You also want to focus on questions that are relevant to the job. This isn’t to say that you can’t ask questions to more generally gauge how the candidate would fit into company culture, but it’s a waste of your time and the interviewer’s if you grill them on skills and experiences that don’t relate to their job. Think about the questions you want to ask in the interview ahead of time, and spend a few moments assessing how much they have to do with the job for which you’re hiring. Irrelevant interview questions will often yield data that won’t be very useful in deciding whether or not to hire the candidate.

Bad interview questions can even turn into a legal issue. Good interviewers should make sure they understand what questions could come across as discriminatory and illegal, including questions about the candidate’s age, race and ethnicity, gender identity, sexual preference and disabilities.

Focus on the Information You Can’t Get From the Resume

Have you ever interviewed for a job where you had to spend a large chunk of the meeting just going over your resume with the interviewer? If so, you probably know how frustrating it feels. The point of the interview is to gain more information than what’s included in the resume, cover letter, and other application materials.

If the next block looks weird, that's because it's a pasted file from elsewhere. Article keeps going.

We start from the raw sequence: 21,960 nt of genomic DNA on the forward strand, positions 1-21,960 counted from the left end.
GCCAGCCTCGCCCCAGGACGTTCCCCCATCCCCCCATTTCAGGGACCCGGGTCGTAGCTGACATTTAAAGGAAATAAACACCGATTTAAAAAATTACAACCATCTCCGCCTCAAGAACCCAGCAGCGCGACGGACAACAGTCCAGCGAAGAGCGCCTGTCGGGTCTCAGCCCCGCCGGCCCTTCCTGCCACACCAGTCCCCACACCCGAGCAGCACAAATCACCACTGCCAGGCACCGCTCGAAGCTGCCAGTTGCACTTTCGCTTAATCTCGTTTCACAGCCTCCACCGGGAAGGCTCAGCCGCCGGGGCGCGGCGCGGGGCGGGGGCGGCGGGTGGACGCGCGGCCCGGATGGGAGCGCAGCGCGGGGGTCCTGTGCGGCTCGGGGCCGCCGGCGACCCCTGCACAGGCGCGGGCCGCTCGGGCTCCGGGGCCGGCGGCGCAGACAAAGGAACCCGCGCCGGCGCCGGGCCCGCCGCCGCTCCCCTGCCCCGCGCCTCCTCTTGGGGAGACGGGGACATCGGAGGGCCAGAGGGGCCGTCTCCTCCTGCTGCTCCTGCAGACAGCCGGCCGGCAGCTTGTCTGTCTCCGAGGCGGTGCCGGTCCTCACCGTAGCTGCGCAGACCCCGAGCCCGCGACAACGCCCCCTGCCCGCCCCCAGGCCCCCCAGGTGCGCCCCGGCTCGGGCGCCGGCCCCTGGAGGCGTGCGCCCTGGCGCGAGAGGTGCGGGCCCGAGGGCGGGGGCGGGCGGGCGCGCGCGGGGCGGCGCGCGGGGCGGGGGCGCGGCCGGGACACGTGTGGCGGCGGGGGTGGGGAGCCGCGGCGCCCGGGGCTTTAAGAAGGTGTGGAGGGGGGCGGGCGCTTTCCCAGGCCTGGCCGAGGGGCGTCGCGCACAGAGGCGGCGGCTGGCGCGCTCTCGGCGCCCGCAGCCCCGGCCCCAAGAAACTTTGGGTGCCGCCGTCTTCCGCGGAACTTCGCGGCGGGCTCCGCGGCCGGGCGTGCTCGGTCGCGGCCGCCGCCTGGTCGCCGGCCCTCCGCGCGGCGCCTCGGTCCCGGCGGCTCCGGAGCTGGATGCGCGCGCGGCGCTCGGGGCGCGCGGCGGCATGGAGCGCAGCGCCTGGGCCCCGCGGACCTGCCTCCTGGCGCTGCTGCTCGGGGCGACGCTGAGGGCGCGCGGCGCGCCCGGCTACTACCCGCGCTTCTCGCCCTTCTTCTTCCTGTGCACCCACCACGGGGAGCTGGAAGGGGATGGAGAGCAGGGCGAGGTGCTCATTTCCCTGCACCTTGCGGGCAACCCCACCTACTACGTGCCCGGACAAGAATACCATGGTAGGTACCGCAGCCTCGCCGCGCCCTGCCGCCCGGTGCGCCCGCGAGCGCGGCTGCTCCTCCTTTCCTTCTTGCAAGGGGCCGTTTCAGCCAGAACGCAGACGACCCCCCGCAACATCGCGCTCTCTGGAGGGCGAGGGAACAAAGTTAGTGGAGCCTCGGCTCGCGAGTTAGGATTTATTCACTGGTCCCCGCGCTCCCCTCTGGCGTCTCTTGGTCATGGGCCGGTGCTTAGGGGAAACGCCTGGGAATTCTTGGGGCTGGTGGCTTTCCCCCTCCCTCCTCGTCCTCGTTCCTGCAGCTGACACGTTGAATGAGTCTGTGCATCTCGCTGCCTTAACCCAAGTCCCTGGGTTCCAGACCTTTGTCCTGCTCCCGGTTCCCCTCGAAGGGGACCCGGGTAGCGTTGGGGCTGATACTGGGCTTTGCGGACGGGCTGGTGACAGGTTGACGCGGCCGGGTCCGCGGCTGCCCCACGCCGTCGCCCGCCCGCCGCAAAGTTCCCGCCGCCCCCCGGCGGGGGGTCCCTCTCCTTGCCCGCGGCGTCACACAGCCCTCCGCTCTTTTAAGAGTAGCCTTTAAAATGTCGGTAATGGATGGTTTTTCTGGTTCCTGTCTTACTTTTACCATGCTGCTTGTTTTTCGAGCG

Before you meet with the candidate, you should familiarize yourself with their application materials and note down any questions you have based on them. This way, instead of just asking basic questions like “How long have you worked in this industry?” or “Where did you work previously?”, you’re prepared to ask questions with more meaningful answers. For example, you might ask, “How much of a role did [a certain technical skill] play in your work at [a former employer]?” or “How have you kept up with emerging technologies in the past few years?”

Besides getting the candidate to elaborate on their work history and education, you should assess the candidate’s personality traits, work ethic and fit for your company culture.

Make the Interview a Conversation